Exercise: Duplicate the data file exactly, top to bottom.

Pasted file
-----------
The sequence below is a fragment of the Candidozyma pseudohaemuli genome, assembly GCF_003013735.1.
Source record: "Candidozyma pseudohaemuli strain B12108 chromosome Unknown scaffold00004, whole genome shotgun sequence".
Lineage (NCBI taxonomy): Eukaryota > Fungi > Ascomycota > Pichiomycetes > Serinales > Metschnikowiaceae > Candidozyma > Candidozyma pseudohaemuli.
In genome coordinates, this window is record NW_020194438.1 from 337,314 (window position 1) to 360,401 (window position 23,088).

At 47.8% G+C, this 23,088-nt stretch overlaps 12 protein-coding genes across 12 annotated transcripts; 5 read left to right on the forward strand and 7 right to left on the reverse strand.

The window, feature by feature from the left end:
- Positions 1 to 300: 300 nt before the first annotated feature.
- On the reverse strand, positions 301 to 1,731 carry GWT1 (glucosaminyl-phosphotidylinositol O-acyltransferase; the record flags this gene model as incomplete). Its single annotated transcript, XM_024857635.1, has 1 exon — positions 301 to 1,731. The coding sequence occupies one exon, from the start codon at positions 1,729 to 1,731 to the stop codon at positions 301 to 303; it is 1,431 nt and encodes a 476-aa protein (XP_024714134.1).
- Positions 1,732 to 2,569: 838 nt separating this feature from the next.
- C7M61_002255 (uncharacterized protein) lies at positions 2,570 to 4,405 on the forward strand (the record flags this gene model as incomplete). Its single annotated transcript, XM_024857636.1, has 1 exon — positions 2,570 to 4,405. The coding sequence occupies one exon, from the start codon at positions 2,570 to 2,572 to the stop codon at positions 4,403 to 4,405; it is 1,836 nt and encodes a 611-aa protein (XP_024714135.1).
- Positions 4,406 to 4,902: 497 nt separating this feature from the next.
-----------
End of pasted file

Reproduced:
The sequence below is a fragment of the Candidozyma pseudohaemuli genome, assembly GCF_003013735.1.
Source record: "Candidozyma pseudohaemuli strain B12108 chromosome Unknown scaffold00004, whole genome shotgun sequence".
Lineage (NCBI taxonomy): Eukaryota > Fungi > Ascomycota > Pichiomycetes > Serinales > Metschnikowiaceae > Candidozyma > Candidozyma pseudohaemuli.
In genome coordinates, this window is record NW_020194438.1 from 337,314 (window position 1) to 360,401 (window position 23,088).

At 47.8% G+C, this 23,088-nt stretch overlaps 12 protein-coding genes across 12 annotated transcripts; 5 read left to right on the forward strand and 7 right to left on the reverse strand.

The window, feature by feature from the left end:
- Positions 1 to 300: 300 nt before the first annotated feature.
- On the reverse strand, positions 301 to 1,731 carry GWT1 (glucosaminyl-phosphotidylinositol O-acyltransferase; the record flags this gene model as incomplete). Its single annotated transcript, XM_024857635.1, has 1 exon — positions 301 to 1,731. The coding sequence occupies one exon, from the start codon at positions 1,729 to 1,731 to the stop codon at positions 301 to 303; it is 1,431 nt and encodes a 476-aa protein (XP_024714134.1).
- Positions 1,732 to 2,569: 838 nt separating this feature from the next.
- C7M61_002255 (uncharacterized protein) lies at positions 2,570 to 4,405 on the forward strand (the record flags this gene model as incomplete). Its single annotated transcript, XM_024857636.1, has 1 exon — positions 2,570 to 4,405. The coding sequence occupies one exon, from the start codon at positions 2,570 to 2,572 to the stop codon at positions 4,403 to 4,405; it is 1,836 nt and encodes a 611-aa protein (XP_024714135.1).
- Positions 4,406 to 4,902: 497 nt separating this feature from the next.